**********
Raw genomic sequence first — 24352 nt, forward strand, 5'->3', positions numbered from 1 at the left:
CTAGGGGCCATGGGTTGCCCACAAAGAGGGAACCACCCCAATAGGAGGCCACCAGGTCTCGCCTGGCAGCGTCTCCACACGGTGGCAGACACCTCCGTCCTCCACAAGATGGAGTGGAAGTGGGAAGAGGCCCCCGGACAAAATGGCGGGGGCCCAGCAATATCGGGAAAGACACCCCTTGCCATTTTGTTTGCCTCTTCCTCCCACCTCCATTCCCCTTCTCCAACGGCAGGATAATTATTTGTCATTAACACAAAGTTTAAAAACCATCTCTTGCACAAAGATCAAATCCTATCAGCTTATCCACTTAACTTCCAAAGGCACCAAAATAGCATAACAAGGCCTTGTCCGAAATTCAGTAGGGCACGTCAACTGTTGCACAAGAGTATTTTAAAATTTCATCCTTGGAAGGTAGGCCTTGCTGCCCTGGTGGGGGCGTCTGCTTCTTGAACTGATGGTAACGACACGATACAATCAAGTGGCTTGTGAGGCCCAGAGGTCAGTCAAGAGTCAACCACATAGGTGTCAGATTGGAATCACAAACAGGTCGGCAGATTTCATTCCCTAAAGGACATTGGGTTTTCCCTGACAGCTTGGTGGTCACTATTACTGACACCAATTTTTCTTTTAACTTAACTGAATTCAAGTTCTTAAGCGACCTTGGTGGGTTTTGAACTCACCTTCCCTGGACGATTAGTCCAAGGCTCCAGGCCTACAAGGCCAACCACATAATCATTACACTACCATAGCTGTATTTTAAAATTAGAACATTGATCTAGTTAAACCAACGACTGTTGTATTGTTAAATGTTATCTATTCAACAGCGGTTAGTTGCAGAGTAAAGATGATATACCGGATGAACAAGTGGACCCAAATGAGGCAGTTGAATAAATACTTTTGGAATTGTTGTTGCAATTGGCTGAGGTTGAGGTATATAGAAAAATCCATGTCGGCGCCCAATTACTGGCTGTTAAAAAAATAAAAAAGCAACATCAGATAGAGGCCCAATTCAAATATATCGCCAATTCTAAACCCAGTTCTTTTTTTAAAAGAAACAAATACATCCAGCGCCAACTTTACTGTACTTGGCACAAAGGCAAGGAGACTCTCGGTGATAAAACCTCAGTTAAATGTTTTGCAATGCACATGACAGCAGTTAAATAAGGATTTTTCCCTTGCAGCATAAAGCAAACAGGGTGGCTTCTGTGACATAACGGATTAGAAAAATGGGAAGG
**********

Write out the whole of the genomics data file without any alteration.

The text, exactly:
Raw genomic sequence first — 24352 nt, forward strand, 5'->3', positions numbered from 1 at the left:
CTAGGGGCCATGGGTTGCCCACAAAGAGGGAACCACCCCAATAGGAGGCCACCAGGTCTCGCCTGGCAGCGTCTCCACACGGTGGCAGACACCTCCGTCCTCCACAAGATGGAGTGGAAGTGGGAAGAGGCCCCCGGACAAAATGGCGGGGGCCCAGCAATATCGGGAAAGACACCCCTTGCCATTTTGTTTGCCTCTTCCTCCCACCTCCATTCCCCTTCTCCAACGGCAGGATAATTATTTGTCATTAACACAAAGTTTAAAAACCATCTCTTGCACAAAGATCAAATCCTATCAGCTTATCCACTTAACTTCCAAAGGCACCAAAATAGCATAACAAGGCCTTGTCCGAAATTCAGTAGGGCACGTCAACTGTTGCACAAGAGTATTTTAAAATTTCATCCTTGGAAGGTAGGCCTTGCTGCCCTGGTGGGGGCGTCTGCTTCTTGAACTGATGGTAACGACACGATACAATCAAGTGGCTTGTGAGGCCCAGAGGTCAGTCAAGAGTCAACCACATAGGTGTCAGATTGGAATCACAAACAGGTCGGCAGATTTCATTCCCTAAAGGACATTGGGTTTTCCCTGACAGCTTGGTGGTCACTATTACTGACACCAATTTTTCTTTTAACTTAACTGAATTCAAGTTCTTAAGCGACCTTGGTGGGTTTTGAACTCACCTTCCCTGGACGATTAGTCCAAGGCTCCAGGCCTACAAGGCCAACCACATAATCATTACACTACCATAGCTGTATTTTAAAATTAGAACATTGATCTAGTTAAACCAACGACTGTTGTATTGTTAAATGTTATCTATTCAACAGCGGTTAGTTGCAGAGTAAAGATGATATACCGGATGAACAAGTGGACCCAAATGAGGCAGTTGAATAAATACTTTTGGAATTGTTGTTGCAATTGGCTGAGGTTGAGGTATATAGAAAAATCCATGTCGGCGCCCAATTACTGGCTGTTAAAAAAATAAAAAAGCAACATCAGATAGAGGCCCAATTCAAATATATCGCCAATTCTAAACCCAGTTCTTTTTTTAAAAGAAACAAATACATCCAGCGCCAACTTTACTGTACTTGGCACAAAGGCAAGGAGACTCTCGGTGATAAAACCTCAGTTAAATGTTTTGCAATGCACATGACAGCAGTTAAATAAGGATTTTTCCCTTGCAGCATAAAGCAAACAGGGTGGCTTCTGTGACATAACGGATTAGAAAAATGGGAAGG